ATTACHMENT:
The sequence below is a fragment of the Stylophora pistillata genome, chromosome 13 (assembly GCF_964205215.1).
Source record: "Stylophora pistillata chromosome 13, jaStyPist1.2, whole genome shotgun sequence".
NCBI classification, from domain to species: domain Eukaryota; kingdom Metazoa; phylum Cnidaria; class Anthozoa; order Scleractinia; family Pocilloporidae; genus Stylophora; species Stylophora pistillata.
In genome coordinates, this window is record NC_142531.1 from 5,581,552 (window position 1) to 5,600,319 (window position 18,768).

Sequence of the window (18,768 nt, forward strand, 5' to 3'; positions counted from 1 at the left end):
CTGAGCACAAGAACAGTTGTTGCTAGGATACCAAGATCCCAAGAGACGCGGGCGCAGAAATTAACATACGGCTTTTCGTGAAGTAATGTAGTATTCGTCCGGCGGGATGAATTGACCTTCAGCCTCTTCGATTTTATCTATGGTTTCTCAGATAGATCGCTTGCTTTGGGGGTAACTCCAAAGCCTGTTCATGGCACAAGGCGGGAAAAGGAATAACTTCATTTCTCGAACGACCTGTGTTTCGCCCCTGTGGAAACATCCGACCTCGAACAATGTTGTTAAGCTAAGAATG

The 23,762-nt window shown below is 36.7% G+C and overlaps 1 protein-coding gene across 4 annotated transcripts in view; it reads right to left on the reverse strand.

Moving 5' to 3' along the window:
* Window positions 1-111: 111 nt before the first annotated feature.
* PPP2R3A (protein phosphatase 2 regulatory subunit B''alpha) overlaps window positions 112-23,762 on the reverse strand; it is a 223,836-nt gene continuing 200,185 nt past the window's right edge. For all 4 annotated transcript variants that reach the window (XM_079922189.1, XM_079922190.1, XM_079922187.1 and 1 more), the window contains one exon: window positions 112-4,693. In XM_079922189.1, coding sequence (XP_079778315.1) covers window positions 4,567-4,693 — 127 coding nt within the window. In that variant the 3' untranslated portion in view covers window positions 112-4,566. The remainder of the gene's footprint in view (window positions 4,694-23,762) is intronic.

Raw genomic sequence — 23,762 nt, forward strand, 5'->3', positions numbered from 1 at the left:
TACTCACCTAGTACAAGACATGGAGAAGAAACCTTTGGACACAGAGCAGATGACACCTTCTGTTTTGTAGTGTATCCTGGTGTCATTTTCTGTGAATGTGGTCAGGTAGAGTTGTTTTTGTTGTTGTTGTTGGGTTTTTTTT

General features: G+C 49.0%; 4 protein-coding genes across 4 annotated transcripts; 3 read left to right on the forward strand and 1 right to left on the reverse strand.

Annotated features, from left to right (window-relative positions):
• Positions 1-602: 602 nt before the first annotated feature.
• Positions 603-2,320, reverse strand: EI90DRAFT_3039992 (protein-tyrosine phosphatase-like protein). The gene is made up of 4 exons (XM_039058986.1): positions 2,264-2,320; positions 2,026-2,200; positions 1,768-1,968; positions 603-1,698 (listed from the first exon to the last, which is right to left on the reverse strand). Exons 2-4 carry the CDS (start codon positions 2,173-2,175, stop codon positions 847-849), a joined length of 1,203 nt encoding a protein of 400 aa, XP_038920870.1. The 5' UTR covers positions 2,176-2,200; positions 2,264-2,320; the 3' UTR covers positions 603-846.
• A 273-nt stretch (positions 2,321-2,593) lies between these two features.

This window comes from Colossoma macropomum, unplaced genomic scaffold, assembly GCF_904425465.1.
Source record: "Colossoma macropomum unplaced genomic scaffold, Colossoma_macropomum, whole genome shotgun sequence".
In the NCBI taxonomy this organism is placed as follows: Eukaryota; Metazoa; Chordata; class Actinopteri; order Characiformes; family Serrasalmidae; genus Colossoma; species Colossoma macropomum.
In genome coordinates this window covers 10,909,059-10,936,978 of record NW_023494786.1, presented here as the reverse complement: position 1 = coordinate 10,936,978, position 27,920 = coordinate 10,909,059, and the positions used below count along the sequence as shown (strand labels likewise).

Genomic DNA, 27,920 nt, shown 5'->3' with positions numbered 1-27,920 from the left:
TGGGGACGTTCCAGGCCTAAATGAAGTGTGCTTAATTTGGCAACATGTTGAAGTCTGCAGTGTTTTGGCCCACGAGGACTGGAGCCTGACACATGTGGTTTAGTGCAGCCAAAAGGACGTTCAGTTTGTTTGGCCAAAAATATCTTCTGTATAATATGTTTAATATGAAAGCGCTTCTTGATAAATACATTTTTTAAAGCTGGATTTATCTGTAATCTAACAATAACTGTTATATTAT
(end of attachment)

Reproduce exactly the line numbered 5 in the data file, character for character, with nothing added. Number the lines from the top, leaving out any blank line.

Sequence of the window (18,768 nt, forward strand, 5' to 3'; positions counted from 1 at the left end):